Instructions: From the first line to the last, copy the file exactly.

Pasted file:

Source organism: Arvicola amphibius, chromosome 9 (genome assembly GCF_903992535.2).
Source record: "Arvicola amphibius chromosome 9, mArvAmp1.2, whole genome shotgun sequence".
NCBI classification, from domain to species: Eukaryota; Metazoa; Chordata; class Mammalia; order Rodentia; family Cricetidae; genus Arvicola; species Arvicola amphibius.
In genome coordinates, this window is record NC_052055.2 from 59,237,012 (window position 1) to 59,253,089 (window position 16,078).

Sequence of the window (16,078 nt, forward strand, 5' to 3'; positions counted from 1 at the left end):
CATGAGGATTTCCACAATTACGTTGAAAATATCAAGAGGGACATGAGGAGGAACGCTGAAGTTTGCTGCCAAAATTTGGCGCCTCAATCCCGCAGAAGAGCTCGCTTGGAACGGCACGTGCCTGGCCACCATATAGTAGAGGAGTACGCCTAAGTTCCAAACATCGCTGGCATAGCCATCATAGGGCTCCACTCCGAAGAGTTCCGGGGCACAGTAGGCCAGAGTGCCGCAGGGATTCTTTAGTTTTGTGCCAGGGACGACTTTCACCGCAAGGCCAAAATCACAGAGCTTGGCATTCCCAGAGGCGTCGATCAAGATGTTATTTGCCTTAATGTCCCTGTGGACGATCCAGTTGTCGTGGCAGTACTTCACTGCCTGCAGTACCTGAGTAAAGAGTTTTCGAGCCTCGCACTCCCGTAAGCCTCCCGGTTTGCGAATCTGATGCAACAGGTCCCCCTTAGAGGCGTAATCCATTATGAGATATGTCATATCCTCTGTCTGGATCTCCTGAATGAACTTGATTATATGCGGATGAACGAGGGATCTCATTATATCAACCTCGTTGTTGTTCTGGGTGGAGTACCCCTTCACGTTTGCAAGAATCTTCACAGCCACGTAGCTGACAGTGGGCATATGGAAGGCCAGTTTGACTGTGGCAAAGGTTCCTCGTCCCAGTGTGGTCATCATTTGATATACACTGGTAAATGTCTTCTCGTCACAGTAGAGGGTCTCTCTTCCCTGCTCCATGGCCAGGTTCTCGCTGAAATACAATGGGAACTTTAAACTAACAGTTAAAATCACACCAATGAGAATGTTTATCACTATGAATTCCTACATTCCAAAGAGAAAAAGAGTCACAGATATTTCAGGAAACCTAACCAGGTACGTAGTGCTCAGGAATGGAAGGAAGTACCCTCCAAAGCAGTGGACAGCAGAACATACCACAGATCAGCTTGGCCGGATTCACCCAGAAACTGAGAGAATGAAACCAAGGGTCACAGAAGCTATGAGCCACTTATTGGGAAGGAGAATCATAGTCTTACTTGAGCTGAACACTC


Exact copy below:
Source organism: Arvicola amphibius, chromosome 9 (genome assembly GCF_903992535.2).
Source record: "Arvicola amphibius chromosome 9, mArvAmp1.2, whole genome shotgun sequence".
NCBI classification, from domain to species: Eukaryota; Metazoa; Chordata; class Mammalia; order Rodentia; family Cricetidae; genus Arvicola; species Arvicola amphibius.
In genome coordinates, this window is record NC_052055.2 from 59,237,012 (window position 1) to 59,253,089 (window position 16,078).

Sequence of the window (16,078 nt, forward strand, 5' to 3'; positions counted from 1 at the left end):
CATGAGGATTTCCACAATTACGTTGAAAATATCAAGAGGGACATGAGGAGGAACGCTGAAGTTTGCTGCCAAAATTTGGCGCCTCAATCCCGCAGAAGAGCTCGCTTGGAACGGCACGTGCCTGGCCACCATATAGTAGAGGAGTACGCCTAAGTTCCAAACATCGCTGGCATAGCCATCATAGGGCTCCACTCCGAAGAGTTCCGGGGCACAGTAGGCCAGAGTGCCGCAGGGATTCTTTAGTTTTGTGCCAGGGACGACTTTCACCGCAAGGCCAAAATCACAGAGCTTGGCATTCCCAGAGGCGTCGATCAAGATGTTATTTGCCTTAATGTCCCTGTGGACGATCCAGTTGTCGTGGCAGTACTTCACTGCCTGCAGTACCTGAGTAAAGAGTTTTCGAGCCTCGCACTCCCGTAAGCCTCCCGGTTTGCGAATCTGATGCAACAGGTCCCCCTTAGAGGCGTAATCCATTATGAGATATGTCATATCCTCTGTCTGGATCTCCTGAATGAACTTGATTATATGCGGATGAACGAGGGATCTCATTATATCAACCTCGTTGTTGTTCTGGGTGGAGTACCCCTTCACGTTTGCAAGAATCTTCACAGCCACGTAGCTGACAGTGGGCATATGGAAGGCCAGTTTGACTGTGGCAAAGGTTCCTCGTCCCAGTGTGGTCATCATTTGATATACACTGGTAAATGTCTTCTCGTCACAGTAGAGGGTCTCTCTTCCCTGCTCCATGGCCAGGTTCTCGCTGAAATACAATGGGAACTTTAAACTAACAGTTAAAATCACACCAATGAGAATGTTTATCACTATGAATTCCTACATTCCAAAGAGAAAAAGAGTCACAGATATTTCAGGAAACCTAACCAGGTACGTAGTGCTCAGGAATGGAAGGAAGTACCCTCCAAAGCAGTGGACAGCAGAACATACCACAGATCAGCTTGGCCGGATTCACCCAGAAACTGAGAGAATGAAACCAAGGGTCACAGAAGCTATGAGCCACTTATTGGGAAGGAGAATCATAGTCTTACTTGAGCTGAACACTC